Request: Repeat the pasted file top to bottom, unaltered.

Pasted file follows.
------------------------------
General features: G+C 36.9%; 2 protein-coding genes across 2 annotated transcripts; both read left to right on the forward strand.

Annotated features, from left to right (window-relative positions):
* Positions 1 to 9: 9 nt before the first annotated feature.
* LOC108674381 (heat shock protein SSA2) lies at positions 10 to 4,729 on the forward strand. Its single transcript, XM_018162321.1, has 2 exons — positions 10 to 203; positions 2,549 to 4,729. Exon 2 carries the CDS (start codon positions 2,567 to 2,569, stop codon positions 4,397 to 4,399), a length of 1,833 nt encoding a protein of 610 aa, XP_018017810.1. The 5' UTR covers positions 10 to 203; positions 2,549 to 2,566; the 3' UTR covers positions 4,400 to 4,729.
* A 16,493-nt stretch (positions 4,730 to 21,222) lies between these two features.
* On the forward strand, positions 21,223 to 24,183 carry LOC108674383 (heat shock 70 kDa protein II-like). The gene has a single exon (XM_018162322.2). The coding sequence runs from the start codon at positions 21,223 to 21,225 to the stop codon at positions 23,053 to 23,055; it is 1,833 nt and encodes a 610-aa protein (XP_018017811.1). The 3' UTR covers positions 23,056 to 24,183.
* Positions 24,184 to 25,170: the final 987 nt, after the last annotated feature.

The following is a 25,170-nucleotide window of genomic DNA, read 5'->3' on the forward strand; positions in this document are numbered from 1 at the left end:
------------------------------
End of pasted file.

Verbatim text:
General features: G+C 36.9%; 2 protein-coding genes across 2 annotated transcripts; both read left to right on the forward strand.

Annotated features, from left to right (window-relative positions):
* Positions 1 to 9: 9 nt before the first annotated feature.
* LOC108674381 (heat shock protein SSA2) lies at positions 10 to 4,729 on the forward strand. Its single transcript, XM_018162321.1, has 2 exons — positions 10 to 203; positions 2,549 to 4,729. Exon 2 carries the CDS (start codon positions 2,567 to 2,569, stop codon positions 4,397 to 4,399), a length of 1,833 nt encoding a protein of 610 aa, XP_018017810.1. The 5' UTR covers positions 10 to 203; positions 2,549 to 2,566; the 3' UTR covers positions 4,400 to 4,729.
* A 16,493-nt stretch (positions 4,730 to 21,222) lies between these two features.
* On the forward strand, positions 21,223 to 24,183 carry LOC108674383 (heat shock 70 kDa protein II-like). The gene has a single exon (XM_018162322.2). The coding sequence runs from the start codon at positions 21,223 to 21,225 to the stop codon at positions 23,053 to 23,055; it is 1,833 nt and encodes a 610-aa protein (XP_018017811.1). The 3' UTR covers positions 23,056 to 24,183.
* Positions 24,184 to 25,170: the final 987 nt, after the last annotated feature.

The following is a 25,170-nucleotide window of genomic DNA, read 5'->3' on the forward strand; positions in this document are numbered from 1 at the left end: